The sky's the limit, and Jeff Bezos and his team at Blue Origin are ready to test just that.
As soon as the private spaceflight company finishes its preparations for a test flight, the New Shepard spacecraft will embark on a journey that will put its abilities to the test.
The Blue Origin crew will attempt to crash-land the empty space capsule on purpose.
But why would anyone do that? Bezos says their goal is to demonstrate the spacecraft's ability to handle such scenarios safely.
"It promises to be an exciting demonstration," says Bezos.
During manned missions, New Shepard crew and passengers will make the trip inside the space capsule attached to the rocket. The capsule can carry up to six people at a time.
So in the meantime, Blue Origin will test how the empty space capsule would perform under risky conditions.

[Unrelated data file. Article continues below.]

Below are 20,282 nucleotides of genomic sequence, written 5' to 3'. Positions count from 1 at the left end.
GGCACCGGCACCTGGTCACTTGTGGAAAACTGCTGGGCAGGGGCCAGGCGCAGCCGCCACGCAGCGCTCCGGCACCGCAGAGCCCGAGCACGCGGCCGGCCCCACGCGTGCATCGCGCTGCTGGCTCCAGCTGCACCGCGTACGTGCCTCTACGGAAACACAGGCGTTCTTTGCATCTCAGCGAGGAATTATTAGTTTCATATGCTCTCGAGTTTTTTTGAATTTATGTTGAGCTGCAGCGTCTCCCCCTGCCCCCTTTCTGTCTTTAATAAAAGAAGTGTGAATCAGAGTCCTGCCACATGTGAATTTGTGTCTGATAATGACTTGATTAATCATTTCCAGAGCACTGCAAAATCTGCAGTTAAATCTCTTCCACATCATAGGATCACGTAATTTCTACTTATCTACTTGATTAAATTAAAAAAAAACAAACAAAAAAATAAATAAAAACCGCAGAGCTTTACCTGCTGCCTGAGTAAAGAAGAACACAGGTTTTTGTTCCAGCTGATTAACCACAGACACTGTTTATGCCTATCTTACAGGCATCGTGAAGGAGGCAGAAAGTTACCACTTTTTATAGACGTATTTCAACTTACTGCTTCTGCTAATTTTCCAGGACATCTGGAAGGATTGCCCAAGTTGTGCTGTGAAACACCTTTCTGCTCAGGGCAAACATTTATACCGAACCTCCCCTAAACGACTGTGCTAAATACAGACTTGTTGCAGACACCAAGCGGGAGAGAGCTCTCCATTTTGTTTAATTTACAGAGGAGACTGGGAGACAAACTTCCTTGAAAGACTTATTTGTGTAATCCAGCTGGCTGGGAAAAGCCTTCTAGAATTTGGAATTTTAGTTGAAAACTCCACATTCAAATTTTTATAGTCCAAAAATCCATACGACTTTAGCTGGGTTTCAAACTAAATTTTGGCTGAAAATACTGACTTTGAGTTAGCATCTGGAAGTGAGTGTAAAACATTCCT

Bezos says they plan to stress the crew capsule. One of the vehicle's three parachutes will intentionally fail. The remaining parachutes and a retro-thrust system will slow the capsule's descent.
Additionally, the team hopes for a soft landing.
Bezos says one of the fundamental creeds of the company is that the safest vehicle is one that is well-understood and robust. He says each mission offers them the chance to learn and improve the modeling of their vehicles.
No date has been set yet for the mission, but Bezos promises to release further information soon.
New Shepard is Blue Origin's flagship rocket. The company hopes to send tourists to space in 2018 through the reusable rocket.
These journeys, should they happen, will only be brief. Blue Origin plans to offer just about four minutes of weightlessness in space just before it launches back to our planet.
Space passengers will pass what is known as the Karman line, a boundary 62 miles above the Earth that marks the beginning of "space," but they will not be going into orbit.
New Shepard has been flown and landed successfully three separate times now. What separates Blue Origin from its rival SpaceX, Elon Musk's brainchild, is that Bezos is trying to accomplish the same goal but at a lower cost through reusable rockets.